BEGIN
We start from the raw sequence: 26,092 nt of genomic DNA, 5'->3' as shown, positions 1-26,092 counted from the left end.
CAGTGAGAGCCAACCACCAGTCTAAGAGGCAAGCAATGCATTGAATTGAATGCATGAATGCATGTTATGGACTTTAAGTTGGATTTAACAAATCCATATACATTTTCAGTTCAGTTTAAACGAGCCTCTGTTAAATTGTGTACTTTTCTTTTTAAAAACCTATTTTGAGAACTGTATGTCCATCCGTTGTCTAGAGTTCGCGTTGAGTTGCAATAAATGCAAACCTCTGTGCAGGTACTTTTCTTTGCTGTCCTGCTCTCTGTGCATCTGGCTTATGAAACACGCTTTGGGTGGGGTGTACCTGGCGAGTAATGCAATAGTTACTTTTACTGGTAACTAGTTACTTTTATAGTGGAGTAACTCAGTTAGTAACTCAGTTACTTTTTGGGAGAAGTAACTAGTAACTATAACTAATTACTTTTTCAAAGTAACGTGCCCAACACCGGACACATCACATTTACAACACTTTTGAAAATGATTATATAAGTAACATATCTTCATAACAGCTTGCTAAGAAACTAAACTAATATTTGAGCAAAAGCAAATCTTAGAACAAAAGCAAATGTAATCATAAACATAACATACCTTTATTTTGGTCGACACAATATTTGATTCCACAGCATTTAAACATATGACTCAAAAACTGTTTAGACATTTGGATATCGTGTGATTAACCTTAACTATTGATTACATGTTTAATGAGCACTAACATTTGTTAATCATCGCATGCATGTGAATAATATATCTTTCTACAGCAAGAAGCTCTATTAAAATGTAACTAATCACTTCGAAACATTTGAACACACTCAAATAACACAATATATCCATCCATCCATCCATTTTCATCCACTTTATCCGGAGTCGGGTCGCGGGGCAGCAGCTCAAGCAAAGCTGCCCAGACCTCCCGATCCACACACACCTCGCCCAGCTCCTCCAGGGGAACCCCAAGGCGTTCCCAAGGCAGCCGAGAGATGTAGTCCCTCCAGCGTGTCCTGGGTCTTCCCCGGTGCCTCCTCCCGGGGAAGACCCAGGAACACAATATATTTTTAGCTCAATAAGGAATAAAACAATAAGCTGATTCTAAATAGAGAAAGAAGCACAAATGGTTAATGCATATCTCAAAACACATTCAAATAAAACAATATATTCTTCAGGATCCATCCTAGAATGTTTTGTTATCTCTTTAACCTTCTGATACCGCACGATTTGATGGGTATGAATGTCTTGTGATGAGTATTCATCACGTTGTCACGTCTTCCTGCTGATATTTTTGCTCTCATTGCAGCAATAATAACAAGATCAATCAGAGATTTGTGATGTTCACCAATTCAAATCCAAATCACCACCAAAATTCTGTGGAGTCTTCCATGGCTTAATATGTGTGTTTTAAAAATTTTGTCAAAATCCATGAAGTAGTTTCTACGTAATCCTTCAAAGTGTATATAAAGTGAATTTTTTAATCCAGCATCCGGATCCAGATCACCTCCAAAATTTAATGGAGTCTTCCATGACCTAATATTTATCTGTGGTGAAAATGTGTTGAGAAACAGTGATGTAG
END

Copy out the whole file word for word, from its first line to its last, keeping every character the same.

We start from the raw sequence: 26,092 nt of genomic DNA, 5'->3' as shown, positions 1-26,092 counted from the left end.
CAGTGAGAGCCAACCACCAGTCTAAGAGGCAAGCAATGCATTGAATTGAATGCATGAATGCATGTTATGGACTTTAAGTTGGATTTAACAAATCCATATACATTTTCAGTTCAGTTTAAACGAGCCTCTGTTAAATTGTGTACTTTTCTTTTTAAAAACCTATTTTGAGAACTGTATGTCCATCCGTTGTCTAGAGTTCGCGTTGAGTTGCAATAAATGCAAACCTCTGTGCAGGTACTTTTCTTTGCTGTCCTGCTCTCTGTGCATCTGGCTTATGAAACACGCTTTGGGTGGGGTGTACCTGGCGAGTAATGCAATAGTTACTTTTACTGGTAACTAGTTACTTTTATAGTGGAGTAACTCAGTTAGTAACTCAGTTACTTTTTGGGAGAAGTAACTAGTAACTATAACTAATTACTTTTTCAAAGTAACGTGCCCAACACCGGACACATCACATTTACAACACTTTTGAAAATGATTATATAAGTAACATATCTTCATAACAGCTTGCTAAGAAACTAAACTAATATTTGAGCAAAAGCAAATCTTAGAACAAAAGCAAATGTAATCATAAACATAACATACCTTTATTTTGGTCGACACAATATTTGATTCCACAGCATTTAAACATATGACTCAAAAACTGTTTAGACATTTGGATATCGTGTGATTAACCTTAACTATTGATTACATGTTTAATGAGCACTAACATTTGTTAATCATCGCATGCATGTGAATAATATATCTTTCTACAGCAAGAAGCTCTATTAAAATGTAACTAATCACTTCGAAACATTTGAACACACTCAAATAACACAATATATCCATCCATCCATCCATTTTCATCCACTTTATCCGGAGTCGGGTCGCGGGGCAGCAGCTCAAGCAAAGCTGCCCAGACCTCCCGATCCACACACACCTCGCCCAGCTCCTCCAGGGGAACCCCAAGGCGTTCCCAAGGCAGCCGAGAGATGTAGTCCCTCCAGCGTGTCCTGGGTCTTCCCCGGTGCCTCCTCCCGGGGAAGACCCAGGAACACAATATATTTTTAGCTCAATAAGGAATAAAACAATAAGCTGATTCTAAATAGAGAAAGAAGCACAAATGGTTAATGCATATCTCAAAACACATTCAAATAAAACAATATATTCTTCAGGATCCATCCTAGAATGTTTTGTTATCTCTTTAACCTTCTGATACCGCACGATTTGATGGGTATGAATGTCTTGTGATGAGTATTCATCACGTTGTCACGTCTTCCTGCTGATATTTTTGCTCTCATTGCAGCAATAATAACAAGATCAATCAGAGATTTGTGATGTTCACCAATTCAAATCCAAATCACCACCAAAATTCTGTGGAGTCTTCCATGGCTTAATATGTGTGTTTTAAAAATTTTGTCAAAATCCATGAAGTAGTTTCTACGTAATCCTTCAAAGTGTATATAAAGTGAATTTTTTAATCCAGCATCCGGATCCAGATCACCTCCAAAATTTAATGGAGTCTTCCATGACCTAATATTTATCTGTGGTGAAAATGTGTTGAGAAACAGTGATGTAG